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The Lebrecht Weekly


Visit every week to read Norman Lebrecht's latest column. [Index]

The Wagners and the rabbi

By Norman Lebrecht / April 3, 2002

The first thing everyone knows about Richard Wagner is that he was anti-Semitic. The Israeli Knesset throws a fit any time a visiting conductor strikes up the Tristan prelude, and apologists like the philosopher Brian Magee tie themselves in tiny knots trying to prove that Wagner did not really want to eliminate Jews ... just to squeeze out giants like Heine and Mendelssohn from his "greater" scheme of things.

Richard Wagner's anti-Semitic work was one of the pre-cursors of German Nazism
The evidence of race-hate is abundant. Wagner, in 1850, wrote an anonymous essay, Das Judentum in der Musik, arguing that Jews were ineligible to practise art. He later had the tract reissued under his own name. He abused Jews routinely, according to the diaries of his second wife, Cosima, and based the devious characters of Mime and Beckmesser, in part at least, on caricatures of his least favourite Jews.

The Nordic myths of Wagner's operas helped form Adolf Hitler's outlook. Magee, and Thomas Mann before him, argued that Wagner was Hitler's first victim, his music hijacked by an evil ideology. But no study of Nazism can avoid Wagner's influence. He provided, unwittingly, the cultural legitimisation for genocide.

Wagnerian vileness pervaded a second generation. Wagner's son Siegfried, with his English wife Winifred, were among Hitler's earliest supporters. The couple invited him to Bayreuth in October 1923 and, after the following month's failed Munich putsch, supplied him in jail with home comforts and, it is said, with the paper on which he wrote Mein Kampf. Bayreuth during the Third Reich was a national shrine. The family continues to this day to suppress documentation.

The evidence they conceal, however-may be less incriminating than they think. Take Siegfried, the son and heir. He would have been a disappointment to his gritty old dad, who died when he was just 13. Siegfried wrote soft centred romantic operas, had little interest in world dominance and fathered a love child with the local pastor's wife; the boy was later employed at Bayreuth as a stagehand. This was a youthful aberration. The adult Siegfried was mostly gay, actively so. Bayreuth's treasurer paid off a string of would-be blackmailers.

Fired by Hitler's fervid personality, Siegfried designated the 1924 Ring cycle "a German redemption festival" and festooned it with nationalist tokens. But the more his wife swooned over the F¸hrer, the cooler Siegfried grew. After his death in 1930, the Nazis took possession of his papers from Winifred (contrary to rumour, she never seduced Hitler; her lover was the collaborationist stage director, Heinz Tietjen).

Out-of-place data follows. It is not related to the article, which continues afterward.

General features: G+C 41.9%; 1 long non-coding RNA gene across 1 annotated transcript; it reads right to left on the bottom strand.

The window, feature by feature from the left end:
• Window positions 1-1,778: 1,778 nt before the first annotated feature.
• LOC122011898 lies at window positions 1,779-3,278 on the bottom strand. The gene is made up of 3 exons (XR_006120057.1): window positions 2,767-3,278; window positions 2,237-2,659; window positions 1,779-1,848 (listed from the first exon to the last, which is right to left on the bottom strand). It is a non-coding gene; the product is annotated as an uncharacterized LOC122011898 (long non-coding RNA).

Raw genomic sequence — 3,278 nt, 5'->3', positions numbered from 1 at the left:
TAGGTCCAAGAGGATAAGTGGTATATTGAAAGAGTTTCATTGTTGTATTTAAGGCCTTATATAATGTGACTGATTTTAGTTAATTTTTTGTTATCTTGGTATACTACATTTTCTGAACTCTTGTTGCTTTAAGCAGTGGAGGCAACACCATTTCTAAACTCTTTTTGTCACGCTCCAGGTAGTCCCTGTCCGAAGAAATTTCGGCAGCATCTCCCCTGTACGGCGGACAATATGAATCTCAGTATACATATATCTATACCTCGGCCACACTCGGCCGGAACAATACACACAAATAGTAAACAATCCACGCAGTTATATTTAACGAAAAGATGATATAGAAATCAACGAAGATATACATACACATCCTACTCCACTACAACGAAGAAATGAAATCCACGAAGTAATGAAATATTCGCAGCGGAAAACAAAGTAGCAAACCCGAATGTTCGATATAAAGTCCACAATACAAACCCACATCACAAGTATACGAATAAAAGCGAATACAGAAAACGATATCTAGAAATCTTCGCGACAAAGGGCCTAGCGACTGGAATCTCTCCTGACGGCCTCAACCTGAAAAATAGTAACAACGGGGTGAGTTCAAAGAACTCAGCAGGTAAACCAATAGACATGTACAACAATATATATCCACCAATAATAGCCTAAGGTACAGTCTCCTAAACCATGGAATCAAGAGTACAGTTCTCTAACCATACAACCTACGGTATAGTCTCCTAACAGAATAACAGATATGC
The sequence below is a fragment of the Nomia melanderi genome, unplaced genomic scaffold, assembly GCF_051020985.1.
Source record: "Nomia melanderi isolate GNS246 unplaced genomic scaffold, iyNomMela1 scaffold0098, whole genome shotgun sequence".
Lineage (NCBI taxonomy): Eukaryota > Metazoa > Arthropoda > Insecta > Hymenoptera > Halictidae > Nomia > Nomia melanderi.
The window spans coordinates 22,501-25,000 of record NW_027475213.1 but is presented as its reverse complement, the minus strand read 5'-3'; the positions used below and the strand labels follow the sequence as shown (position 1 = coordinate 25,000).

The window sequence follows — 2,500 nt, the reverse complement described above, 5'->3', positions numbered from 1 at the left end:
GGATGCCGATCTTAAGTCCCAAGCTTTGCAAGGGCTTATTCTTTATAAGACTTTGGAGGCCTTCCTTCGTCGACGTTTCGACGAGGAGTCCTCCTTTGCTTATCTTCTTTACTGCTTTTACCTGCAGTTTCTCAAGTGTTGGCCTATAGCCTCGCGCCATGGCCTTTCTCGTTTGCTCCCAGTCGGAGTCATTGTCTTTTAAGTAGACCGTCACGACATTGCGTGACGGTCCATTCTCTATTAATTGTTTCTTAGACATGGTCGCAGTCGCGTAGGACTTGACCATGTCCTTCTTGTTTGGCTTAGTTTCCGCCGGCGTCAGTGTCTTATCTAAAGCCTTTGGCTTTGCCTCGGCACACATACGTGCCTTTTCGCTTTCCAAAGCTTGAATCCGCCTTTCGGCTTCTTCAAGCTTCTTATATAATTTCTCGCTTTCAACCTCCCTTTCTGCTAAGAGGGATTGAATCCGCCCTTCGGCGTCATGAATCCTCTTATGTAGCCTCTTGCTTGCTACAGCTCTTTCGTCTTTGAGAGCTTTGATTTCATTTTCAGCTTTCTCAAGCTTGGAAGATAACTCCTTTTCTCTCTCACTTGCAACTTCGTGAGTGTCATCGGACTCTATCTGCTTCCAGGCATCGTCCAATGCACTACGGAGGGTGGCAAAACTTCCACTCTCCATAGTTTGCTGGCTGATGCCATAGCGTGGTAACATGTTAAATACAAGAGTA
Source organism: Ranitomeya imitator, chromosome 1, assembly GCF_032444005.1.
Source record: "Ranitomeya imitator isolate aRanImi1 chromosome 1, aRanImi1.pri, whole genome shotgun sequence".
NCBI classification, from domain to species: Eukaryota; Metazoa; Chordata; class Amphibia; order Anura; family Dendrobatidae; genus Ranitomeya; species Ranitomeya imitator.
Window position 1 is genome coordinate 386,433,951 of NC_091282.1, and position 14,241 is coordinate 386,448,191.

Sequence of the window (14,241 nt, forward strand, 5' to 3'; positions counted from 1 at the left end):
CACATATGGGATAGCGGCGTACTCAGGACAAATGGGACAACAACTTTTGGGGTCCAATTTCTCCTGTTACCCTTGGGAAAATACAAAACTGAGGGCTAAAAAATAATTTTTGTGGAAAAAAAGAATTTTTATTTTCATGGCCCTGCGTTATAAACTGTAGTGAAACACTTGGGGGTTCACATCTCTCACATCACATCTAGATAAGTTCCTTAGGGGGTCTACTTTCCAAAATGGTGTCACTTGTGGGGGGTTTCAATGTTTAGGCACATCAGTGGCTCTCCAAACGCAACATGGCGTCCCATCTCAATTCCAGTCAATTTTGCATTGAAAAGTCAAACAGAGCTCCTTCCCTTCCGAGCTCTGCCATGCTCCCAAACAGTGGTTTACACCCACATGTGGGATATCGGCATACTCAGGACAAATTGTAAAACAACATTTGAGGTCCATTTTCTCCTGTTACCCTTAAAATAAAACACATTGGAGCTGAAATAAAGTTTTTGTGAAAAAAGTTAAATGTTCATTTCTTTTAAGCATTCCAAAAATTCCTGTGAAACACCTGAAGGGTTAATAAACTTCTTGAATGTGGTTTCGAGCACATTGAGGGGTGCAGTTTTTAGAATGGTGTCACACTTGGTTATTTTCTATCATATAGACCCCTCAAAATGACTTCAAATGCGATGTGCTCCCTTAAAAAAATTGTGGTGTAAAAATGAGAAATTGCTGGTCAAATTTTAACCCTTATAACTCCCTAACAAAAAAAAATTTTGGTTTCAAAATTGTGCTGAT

The Siegfried papers went to Berlin, where they were captured by the Russians in 1945. They were found in Moscow at the end of last year by a scholar from the Washington Holocaust Museum, who copied 100,000 pages and put some of the best bits online. Siegfried's private observations amount to an unqualified renunciation of Wagnerian racism, a point he made most trenchantly in heated exchanges with a certain Dr Salomon, the rabbi of Bayreuth.

The rabbi had written first to Siegfried in June 1924, complaining of a rise in "anti-Semitic influences" at the Wagner house. Siegfried replied: "We are against the Marxist spirit, [but] we have nothing against patriotic Jews ... Although I have found regrettable things in my father's handwriting, I have no bad feelings for Jews - that must be understood. Some of them have been of great help to me in my work."

Siegfried maintained that his father's rhetoric had been hotheaded and untrue to himself. For all his condemnation of " Jewishness" in art, Wagner had specifically chosen a trinity of Jews to present Parsifal, his quasi-religious opera. Josef Rubinstein had prepared the piano score, Heinrich Porges led the choir and Hermann Levi, a rabbi's son, conducted the premiere. Wagner, argued Siegfried, was no racist in the Hitler sense of the word.

The rabbi wrote back, demanding to know exactly where Siegfried stood on Nazism. "Art reaches us through the heart," replied Siegfried equivocally, "and God gave hearts to all human beings." A year later he was more forthright, assuring the rabbi that, contrary to newspaper reports, he had not dropped a Jewish singer, Friedrich Schnorr, because Hitler was in attendance. No Jew would be excluded from Bayreuth. "Anyone who wants can come to the festival, whether Hitler or [the pacifist] Harden," he wrote. In a further letter, he sent the rabbi a pair of tickets.

Siegfried appears to have been a benign nationalist of the old school, more German unifier than racial purifier. He claimed his father had been the same. His view of Wagner was anathema to the Nazis, who confiscated his archive, and to his widow, who suppressed his works; his opera, Bruder Lustig, is about to appear on record for the first time.

So if the Wagners, man and boy, were basically decent chaps, where did the xenophobia spring from? The finger of suspicion points to the bitter widows, neither of whom was German. Cosima, half-French daughter of the Hungarian Franz Liszt, dominated Bayreuth until her death in 1930.

Winifred, born in Hastings, died an unrepentant Nazi in 1980. Wagner's image was spun by these women for a century after his death. The finding of Siegfried's letters is the first chink in these old wives' tales, the first chance to put their version of history into perspective - and possibly into the dustbin.

Visit every week to read Norman Lebrecht's latest column. [Index]



(c) La Scena Musicale 2001